Classic literature and circus collide in Tess; a groundbreaking adaptation of Thomas Hardy’s classic novel Tess of the D’Urbervilles.
An ensemble of performers weave together Hardy’s words and the extreme physicality of circus to tell this tale of power, loss and endurance.
Against a backdrop of projections, the cast wield wooden planks, climb shifting walls and move through ropes and swathes of linen to evoke the vast landscapes and interior worlds of Hardy’s Wessex.
Female relationships, sexual desire, consent, privilege and poverty; themes which resonate now as much as ever. See Tess as Hardy intended; strong, heroic and powerful.
Ockham’s Razor are a contemporary circus company who combine circus and visual theatre to make work that is arresting and entertaining.
Header image © Kie Cummings
Image description: There are seven performers in the background of this image doing handstands or backbends. They all have long brown hair and are wearing brown, white and beige costumes. There is a black backdrop with a smoke effect on it which gives the image a sense of movement. In the foreground is one performer. She is wearing a cream skirt and a white top and she is twisting with her arms towards the right, her skirt billowing as she turns. Her long dark hair flies out to the side giving the impression that she is spinning quickly. She is looking directly at the camera.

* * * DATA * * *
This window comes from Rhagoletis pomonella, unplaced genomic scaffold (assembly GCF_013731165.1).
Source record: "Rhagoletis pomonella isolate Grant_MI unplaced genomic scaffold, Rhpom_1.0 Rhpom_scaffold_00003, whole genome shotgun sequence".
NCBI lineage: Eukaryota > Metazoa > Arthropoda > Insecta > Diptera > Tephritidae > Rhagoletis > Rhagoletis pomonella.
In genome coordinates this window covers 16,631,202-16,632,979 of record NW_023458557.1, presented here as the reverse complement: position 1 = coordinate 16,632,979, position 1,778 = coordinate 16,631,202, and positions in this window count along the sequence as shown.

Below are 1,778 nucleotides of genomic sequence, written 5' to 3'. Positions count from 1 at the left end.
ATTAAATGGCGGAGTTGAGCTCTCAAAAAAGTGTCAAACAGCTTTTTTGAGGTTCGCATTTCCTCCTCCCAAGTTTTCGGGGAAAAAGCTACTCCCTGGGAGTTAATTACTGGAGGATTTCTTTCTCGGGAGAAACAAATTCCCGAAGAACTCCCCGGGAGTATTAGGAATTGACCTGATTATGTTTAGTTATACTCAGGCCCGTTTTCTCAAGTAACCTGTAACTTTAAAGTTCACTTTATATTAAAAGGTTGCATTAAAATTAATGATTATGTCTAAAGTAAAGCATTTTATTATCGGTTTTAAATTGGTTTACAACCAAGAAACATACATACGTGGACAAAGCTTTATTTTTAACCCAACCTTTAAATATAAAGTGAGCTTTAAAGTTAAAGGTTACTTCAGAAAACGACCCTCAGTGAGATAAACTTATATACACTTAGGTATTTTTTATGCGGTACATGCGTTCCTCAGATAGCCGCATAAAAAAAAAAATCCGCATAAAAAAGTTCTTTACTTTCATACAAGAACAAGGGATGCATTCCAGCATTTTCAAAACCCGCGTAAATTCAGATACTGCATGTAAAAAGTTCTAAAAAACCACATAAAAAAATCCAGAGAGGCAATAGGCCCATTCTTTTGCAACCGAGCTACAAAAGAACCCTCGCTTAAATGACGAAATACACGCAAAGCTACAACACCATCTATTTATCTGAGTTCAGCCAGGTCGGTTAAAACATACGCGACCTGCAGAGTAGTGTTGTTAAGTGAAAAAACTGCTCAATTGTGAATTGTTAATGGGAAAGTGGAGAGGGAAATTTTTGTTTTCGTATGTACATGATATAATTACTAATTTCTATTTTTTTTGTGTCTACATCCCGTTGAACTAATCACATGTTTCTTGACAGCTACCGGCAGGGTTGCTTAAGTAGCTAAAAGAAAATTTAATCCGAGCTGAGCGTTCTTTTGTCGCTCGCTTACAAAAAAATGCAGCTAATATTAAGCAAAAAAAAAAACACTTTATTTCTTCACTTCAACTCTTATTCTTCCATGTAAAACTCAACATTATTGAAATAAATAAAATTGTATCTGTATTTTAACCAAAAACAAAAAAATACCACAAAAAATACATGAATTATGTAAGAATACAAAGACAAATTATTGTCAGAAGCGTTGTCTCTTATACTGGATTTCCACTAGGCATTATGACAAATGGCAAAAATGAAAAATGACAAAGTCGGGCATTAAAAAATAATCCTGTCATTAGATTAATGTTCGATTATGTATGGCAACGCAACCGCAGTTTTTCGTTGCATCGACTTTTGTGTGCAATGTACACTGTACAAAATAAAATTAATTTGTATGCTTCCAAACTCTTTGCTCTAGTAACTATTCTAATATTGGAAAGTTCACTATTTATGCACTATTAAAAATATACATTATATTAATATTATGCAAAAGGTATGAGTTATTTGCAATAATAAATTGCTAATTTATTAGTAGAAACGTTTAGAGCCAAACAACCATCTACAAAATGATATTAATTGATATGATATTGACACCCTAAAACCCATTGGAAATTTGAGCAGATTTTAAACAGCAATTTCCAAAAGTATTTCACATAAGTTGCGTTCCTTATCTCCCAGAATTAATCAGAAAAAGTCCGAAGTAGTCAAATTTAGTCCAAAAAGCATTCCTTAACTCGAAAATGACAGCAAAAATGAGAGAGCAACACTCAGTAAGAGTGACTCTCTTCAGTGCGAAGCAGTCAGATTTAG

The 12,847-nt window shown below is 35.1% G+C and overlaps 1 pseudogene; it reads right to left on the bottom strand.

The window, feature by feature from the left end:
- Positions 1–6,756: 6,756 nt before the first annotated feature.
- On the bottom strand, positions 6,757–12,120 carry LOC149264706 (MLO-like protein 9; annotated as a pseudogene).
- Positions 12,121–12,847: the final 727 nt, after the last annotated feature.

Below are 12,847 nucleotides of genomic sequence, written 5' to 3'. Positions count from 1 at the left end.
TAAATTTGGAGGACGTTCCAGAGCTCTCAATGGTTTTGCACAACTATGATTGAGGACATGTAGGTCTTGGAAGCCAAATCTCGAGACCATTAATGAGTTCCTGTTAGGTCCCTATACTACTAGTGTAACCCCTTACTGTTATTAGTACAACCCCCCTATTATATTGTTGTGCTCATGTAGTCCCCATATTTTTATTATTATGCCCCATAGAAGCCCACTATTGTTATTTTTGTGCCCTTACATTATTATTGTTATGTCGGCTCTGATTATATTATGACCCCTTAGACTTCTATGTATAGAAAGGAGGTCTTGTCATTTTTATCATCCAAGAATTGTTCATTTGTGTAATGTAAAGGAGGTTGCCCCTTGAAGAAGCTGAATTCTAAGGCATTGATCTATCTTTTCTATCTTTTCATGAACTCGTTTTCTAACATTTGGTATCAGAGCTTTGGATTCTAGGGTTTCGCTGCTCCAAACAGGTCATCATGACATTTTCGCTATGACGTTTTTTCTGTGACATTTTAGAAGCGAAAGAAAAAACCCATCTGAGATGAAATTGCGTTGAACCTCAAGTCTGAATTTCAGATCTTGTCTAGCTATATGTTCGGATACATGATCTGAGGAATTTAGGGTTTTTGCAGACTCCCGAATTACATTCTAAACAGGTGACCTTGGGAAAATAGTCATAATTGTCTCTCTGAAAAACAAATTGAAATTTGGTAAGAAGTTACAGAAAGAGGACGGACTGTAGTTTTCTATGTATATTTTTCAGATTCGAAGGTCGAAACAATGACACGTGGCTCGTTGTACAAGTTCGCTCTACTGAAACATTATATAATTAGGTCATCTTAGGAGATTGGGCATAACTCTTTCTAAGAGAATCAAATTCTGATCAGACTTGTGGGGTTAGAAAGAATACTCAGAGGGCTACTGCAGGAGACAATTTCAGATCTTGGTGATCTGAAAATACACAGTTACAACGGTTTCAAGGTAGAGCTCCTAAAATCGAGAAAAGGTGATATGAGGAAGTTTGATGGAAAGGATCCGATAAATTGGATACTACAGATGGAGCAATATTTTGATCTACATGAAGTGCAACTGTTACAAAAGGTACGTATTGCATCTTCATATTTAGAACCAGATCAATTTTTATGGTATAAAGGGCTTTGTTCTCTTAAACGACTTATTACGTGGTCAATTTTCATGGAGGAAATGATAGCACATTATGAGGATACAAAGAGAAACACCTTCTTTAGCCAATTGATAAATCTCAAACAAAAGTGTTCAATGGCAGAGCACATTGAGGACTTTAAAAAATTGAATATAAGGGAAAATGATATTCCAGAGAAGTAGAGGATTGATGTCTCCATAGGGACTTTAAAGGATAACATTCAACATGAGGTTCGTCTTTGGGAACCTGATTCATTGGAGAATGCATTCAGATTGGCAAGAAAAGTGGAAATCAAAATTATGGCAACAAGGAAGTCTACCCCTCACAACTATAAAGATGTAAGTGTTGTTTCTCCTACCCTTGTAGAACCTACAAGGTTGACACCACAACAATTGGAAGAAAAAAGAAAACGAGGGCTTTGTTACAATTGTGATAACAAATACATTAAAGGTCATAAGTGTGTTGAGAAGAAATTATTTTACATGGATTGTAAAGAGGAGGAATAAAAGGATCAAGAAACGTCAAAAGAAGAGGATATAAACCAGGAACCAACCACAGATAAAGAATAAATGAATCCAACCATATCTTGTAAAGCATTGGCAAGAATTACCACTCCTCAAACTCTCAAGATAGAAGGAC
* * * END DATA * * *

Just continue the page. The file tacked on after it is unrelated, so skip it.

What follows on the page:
Audio Described PerformancesThere are a limited number of Stalls seats reserved for partially sighted patrons, and headsets available for those wishing to listen to the audio description, please email firstname.lastname@example.org if you wish to book these options
BSL interpreted PerformancesOur BSL performances are interpreted by a BSL signer. They use sign language to communicate what is sung and/or spoken by artists on stage.
Did you know?
Published in 1891, Tess of the D’Urbervilles challenged the sexual morals of late Victorian England and took a unique view, focussing on the rural lower classes.
Over the years, this story has inspired multiple films, a West End musical, stage adaptations and even a rock opera.
Physically thrillingTHE SUNDAY TIMES
Beautifully humanTHE TIMES
There’s something magical about Ockham’s RazorEVENING STANDARD
In conversation with the company. Performance and post-show talk are BSL interpreted.